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Chanukah – An In Depth Overview

menor1.jpg[By Rabbi Yair Hoffman]

The Creator of the world had purpose in His creation. The purpose, according to the Ramchal (Rav Moshe Chaim Luzzato) in Derech Hashem, was to reward mankind. Hashem is the ultimate Giver and He desires to give to us, His creations.

“Reward,” writes the Ramchal, “can only truly be granted if it is genuinely earned.”

Reward is granted when people make the correct choices, by exercising their own individual bechirah — free choice — to do the ratzon Hashem – the definition of all that is good. We earn reward by exercising our freedom of will to perform Hashem’s mitzvos and by becoming closer to and emulating the Creator.

There is one thing, of course, which can help us enormously along the way. And that is—to foster our Dveikus—our attachment to Hashem. This will help us achieve the remarkable spiritual growth that is our destiny as part of Hashem’s nation. Each of the Yomim Tovim, and each of the Taryag Mitzvos has a unique path in which we can further our connection with Hashem. Chanukah is no exception. It is a time of re-dedication both physically and spiritually.

The underlying nature of the miracle of Chanukah in and of itself involves a renewal. The Nesivos Sholom explains (Ma’amarei Chanukah p. 35) that the Gemorah discusses the underlying principle of how we light the Chanukah lamps itself, according to Beis Hillel. It is called “Mosif v’holech – adding more and more as we go along.

This special power of Chanukah began with the Beis HaMikdash – where more and more holiness was added. It spread to the people.

Rav Dessler writes that every Yom Tov is actually the very same day that comes back to us year after year. Each Chanukah is the very same Chanukah that the Maccabbees experienced. This light of Chanukah that increases as each day progresses is with us constantly.

The Nesivos Shalom further asks why the verse tells us Mechadesh kol yom b’tuvo. Why must Hashem re-create every day?

He answers that it was to give man hope as well. So that man can renew himself and say, “Today is a new day and I am newly created.” By the same token the nation of Israel is compared to the moon. Just as the moon renews itself, so too can we renoew ourselves and reach our fullest. Perhaps it was because of this notion as well that Chanukah was made to also include a Rosh Chodesh – to remind us of our power of renewal.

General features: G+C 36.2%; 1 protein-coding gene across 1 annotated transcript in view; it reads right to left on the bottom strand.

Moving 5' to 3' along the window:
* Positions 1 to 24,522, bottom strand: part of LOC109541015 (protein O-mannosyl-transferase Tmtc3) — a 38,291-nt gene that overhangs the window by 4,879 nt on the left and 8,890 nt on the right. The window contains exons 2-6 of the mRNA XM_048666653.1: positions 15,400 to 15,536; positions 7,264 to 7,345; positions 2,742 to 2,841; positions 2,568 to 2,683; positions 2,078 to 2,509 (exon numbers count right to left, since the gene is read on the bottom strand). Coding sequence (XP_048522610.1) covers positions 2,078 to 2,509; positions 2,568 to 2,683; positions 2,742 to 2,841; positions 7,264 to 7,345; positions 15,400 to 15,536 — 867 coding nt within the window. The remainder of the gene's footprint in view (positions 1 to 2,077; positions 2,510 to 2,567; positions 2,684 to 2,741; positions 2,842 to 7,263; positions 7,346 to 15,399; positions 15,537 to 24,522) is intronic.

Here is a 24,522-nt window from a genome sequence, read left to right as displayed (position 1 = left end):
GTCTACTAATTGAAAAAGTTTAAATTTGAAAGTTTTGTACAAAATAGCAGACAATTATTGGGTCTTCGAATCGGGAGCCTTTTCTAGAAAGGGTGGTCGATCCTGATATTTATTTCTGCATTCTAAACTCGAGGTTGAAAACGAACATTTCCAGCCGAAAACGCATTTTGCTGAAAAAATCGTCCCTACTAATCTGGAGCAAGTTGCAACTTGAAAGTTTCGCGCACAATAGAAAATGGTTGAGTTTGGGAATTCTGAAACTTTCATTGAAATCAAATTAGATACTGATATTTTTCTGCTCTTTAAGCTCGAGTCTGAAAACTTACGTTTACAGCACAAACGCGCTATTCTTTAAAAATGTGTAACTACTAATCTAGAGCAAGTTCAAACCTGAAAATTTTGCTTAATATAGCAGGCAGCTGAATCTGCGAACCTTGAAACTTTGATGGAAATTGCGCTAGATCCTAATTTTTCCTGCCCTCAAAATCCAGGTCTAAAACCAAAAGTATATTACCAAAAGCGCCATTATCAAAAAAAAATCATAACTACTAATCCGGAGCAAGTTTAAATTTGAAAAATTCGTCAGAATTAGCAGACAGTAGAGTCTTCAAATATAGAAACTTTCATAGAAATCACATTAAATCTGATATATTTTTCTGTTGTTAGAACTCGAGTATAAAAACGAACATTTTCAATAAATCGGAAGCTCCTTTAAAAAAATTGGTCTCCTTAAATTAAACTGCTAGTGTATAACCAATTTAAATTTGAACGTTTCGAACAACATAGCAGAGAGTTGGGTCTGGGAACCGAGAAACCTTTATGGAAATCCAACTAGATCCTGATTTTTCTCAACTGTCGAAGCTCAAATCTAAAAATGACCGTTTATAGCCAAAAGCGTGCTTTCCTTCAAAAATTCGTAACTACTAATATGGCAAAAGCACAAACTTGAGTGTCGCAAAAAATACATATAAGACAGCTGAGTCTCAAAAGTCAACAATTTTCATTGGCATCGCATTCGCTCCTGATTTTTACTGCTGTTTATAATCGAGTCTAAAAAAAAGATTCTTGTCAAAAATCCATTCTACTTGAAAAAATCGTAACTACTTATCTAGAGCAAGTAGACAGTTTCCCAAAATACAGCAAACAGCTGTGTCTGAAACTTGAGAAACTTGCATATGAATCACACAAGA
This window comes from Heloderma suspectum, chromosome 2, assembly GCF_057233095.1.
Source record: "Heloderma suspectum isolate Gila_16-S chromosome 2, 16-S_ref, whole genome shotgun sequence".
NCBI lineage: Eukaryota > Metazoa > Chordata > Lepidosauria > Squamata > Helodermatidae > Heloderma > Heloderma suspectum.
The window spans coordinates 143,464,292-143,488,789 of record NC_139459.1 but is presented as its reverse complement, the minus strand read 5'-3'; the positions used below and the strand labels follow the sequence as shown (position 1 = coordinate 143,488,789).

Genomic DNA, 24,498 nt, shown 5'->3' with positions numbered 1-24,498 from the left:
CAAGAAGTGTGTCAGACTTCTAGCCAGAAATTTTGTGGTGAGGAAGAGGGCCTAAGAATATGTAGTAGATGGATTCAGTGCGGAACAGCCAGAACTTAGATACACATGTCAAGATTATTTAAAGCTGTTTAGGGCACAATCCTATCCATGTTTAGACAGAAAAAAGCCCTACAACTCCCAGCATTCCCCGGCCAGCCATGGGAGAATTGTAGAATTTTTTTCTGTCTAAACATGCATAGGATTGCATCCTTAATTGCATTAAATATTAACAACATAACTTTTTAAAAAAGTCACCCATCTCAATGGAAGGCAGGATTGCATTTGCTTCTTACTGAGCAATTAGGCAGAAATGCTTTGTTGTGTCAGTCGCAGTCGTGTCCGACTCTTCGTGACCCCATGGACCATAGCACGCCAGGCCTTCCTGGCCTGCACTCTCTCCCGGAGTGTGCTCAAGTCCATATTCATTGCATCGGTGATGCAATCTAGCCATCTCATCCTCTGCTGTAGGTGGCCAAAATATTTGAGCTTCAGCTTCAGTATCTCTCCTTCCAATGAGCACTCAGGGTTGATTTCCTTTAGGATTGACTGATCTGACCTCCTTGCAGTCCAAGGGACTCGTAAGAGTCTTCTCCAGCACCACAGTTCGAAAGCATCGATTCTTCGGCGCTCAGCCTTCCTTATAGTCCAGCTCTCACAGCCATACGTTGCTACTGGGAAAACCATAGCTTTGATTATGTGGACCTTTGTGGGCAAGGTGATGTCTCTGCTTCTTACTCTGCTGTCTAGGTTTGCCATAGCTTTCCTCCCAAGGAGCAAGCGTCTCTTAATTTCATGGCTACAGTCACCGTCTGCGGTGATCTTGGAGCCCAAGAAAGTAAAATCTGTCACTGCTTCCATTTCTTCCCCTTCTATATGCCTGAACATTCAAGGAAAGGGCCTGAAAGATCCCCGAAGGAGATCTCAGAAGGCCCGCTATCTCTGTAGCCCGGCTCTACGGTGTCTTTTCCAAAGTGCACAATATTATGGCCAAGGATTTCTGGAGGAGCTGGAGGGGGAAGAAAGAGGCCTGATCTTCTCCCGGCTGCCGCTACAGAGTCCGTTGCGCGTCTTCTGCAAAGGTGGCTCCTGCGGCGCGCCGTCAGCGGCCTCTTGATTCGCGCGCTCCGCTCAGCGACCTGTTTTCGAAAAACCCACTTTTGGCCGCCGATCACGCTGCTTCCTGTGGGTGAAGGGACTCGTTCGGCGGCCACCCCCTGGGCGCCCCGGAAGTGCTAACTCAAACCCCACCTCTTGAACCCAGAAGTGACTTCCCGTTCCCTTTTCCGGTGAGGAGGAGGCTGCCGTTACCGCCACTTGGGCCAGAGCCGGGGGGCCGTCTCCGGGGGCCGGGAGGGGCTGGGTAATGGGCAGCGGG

Chanukah occurred during the time of the Second Beis HaMikdash approximately in the year 3596/165 B.C.E. The Seleucid Greeks (or Syrian Greeks) ruled and enacted decrees against Klal Yisrael, outlawing the Jewish religion. The Greeks forbade Torah study and the observance of mitzvos. Ironically, they knew what many Jews do not know: what makes Klal Yisrael unique is Torah and mitzvos. Without these, our spiritual existence would gradually disappear and we would no longer be the Am Hashem.

The Greeks took our money and violated our bnos Yisrael. They entered the Mikdash and desecrated it. They polluted that which was pure and caused Klal Yisrael much anguish. The Greeks placed such stress on Klal Yisrael that Hashem finally had compassion upon us and rescued us. The Chashmona’im, the family of the Kohain Gadol and those who joined them, were victorious in battle against the Greeks and saved Klal Yisrael from their hands.

The Chashmona’im installed a king from among the Kohanim, thereby restoring the monarchy to Klal Yisrael for more than 200 years, until the destruction of the Second Beis HaMikdash (3829/70 C.E.).


Generally spreaking regarding the other Yomim Tovim throughout the year, we should study them and give lectures in them for 30 days before the holiday (See Megillah 29b). This is not the case, however, regarding Purim and Chanukah (See Tosfos Megilah 4a “B’Mai”).

The Raavad’s son known as the Ri, however, writes that one should preparae the Menorah as well as the oil two days before the holiday (cited in Sukkas Chaim quoting Kovetz Moadim).

The work entitled Orchos Rabbeinu about the Steipler Gaon zatzal writes that the Steipler would either prepare on the 18th of Kislev or the 22nd.